“I thought I would do something different,” says Rita Brown about her upcoming lecture on underwear.
Brown has spent a lot of time with foundation garments. She was at the Shaw Festival for 43 years, most of them as head cutter, executing the ideas of others. “I always said, ‘what’s on the page is on the stage,’” says Brown, referring to translating designers’ sketches into costumes.
She also spent a decade as head of wardrobe. “I was happy to go to work every day,” she says of her time at the Shaw.
Between 1996 and 2006 Brown had a fascinating side project, making paper reproductions of actual historical costumes. Belgian artist Isabelle de Borchgrave sought Brown out, and they collaborated on a collection of life-size paper costumes retracing 300 years of fashion history.
“Papiers a la Mode” and Brown travelled to London, New York, Paris, Sao Paolo, Japan, Belgium and more. “It was enriching beyond anything,” she says of the experience.
A point of pride was seeing the collection at the distinguished Victoria and Albert Museum in London. One of her paper dresses and the original it was modelled on were displayed side by side in a glass case.
According to Brown, the museum’s curator said, “I know I should know this, but which one is the original?”
“You’re always looking for perfection,” says Brown of her work. She also admits to possibly being overly fastidious. “I have to say I’m a little OCD (obsessive compulsive disorder). That’s why my seamstresses called me Millimetre Rita,” she says laughing, remembering how she would ask them to adjust a seam by a fraction of an inch.
“When I was working with Isabelle, she once said,” Brown recounts, mimicking a thick French accent, “‘you know, Rita, there is perfection in imperfection.’ That thought kind of gave me a little bit of leeway.”
Since her retirement in 2007, the 77-year-old has kept herself very busy. For the last 30 years she has been collaborating with designer Martin Kamer, restoring costumes from a collection that travels all over the world. She will often spend an entire day stitching one square inch of fabric, she says. “I am a very patient person.”
“This is what keeps me young,” she says of her handiwork.
Her hands have also been busy at the computer keyboard for the last decade as well. Brown has written a book, The History of the Lady’s Riding Habit, which is complete and in edits now, aiming to find a publisher later this year.
“I’ve dealt with a lot of underwear over the years,” Brown says of her experience at the Shaw. “You get to know what the silhouette is supposed to be.”
The framed costume sketches hung about her warm, comfortable, and book-laden study show the shapes undergarments aimed to achieve over the eras, with bustles and hoops, crinolines and more. Even in the ’20s and ’30s, when women flattened their chests and strove for a more boyish figure, undergarments were integral to the sculpting of the body shape.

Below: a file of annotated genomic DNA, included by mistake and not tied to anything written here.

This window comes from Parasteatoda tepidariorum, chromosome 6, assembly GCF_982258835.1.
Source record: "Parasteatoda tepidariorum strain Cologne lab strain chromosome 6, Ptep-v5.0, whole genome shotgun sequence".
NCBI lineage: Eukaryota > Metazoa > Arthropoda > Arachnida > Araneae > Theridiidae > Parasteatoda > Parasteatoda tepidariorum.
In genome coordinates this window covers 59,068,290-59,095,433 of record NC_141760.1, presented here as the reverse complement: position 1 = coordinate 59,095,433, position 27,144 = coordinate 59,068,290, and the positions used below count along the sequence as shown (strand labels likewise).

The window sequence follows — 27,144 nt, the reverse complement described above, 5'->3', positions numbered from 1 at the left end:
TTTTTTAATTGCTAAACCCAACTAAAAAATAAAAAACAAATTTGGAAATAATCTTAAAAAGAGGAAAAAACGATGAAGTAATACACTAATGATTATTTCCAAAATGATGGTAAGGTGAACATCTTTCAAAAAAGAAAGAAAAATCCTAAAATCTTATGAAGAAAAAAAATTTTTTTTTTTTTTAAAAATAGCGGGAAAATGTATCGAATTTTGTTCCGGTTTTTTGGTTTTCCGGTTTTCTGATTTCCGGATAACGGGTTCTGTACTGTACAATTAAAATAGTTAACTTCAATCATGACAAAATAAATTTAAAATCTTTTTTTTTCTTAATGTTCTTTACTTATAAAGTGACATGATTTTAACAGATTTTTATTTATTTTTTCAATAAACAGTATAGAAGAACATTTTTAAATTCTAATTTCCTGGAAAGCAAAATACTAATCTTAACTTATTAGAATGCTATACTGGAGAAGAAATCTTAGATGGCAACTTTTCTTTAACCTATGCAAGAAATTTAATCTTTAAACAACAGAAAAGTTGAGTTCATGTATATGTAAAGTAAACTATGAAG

When Brown lectures at the Niagara Historical Society and Museum next week, she will be starting at the beginning — Crete — then moving through classic Greek, the Romans, and the 18th, 19th and 20th centuries, she says. She will discuss fabric, the shape of garments, and what was thought to be attractive throughout the eras.
Fashions have changed radically and subtly over the years, and the lecture represents two solid months of research, she adds.
“If you learn one thing, wonderful,” says Brown. “If you learn five things, even better.”
Exposed — A Brief History of Underwear will take place May 16, starting at 7:30 p.m. Admission is $10, or free to museum members. A question and answer period will follow Brown’s presentation.
The museum will be launching a new exhibit at the same time, From Head to Toe, which explores fashion and clothing in the museum’s collection. It features about 50 pieces, most having never been previously mounted. Brown was also involved, as a consultant.
“We chose to do a fashion installation, so it was obvious to call on Rita for advice,” says Amy Klassen, the museum’s society administrator. “She has been a great resource for our collection.”
May has been officially declared Museum Month, says Klassen. She explains this is celebrated with unique programming and social media, culminating (but not ending) on May 18, International Museum Day. Admission is free to the public on that day, when the local museum joins others all over the world in a social media campaign to enhance awareness of the institutions and their importance. Klassen says this is particularly important this year, as funding for cultural entities is being cut across Ontario.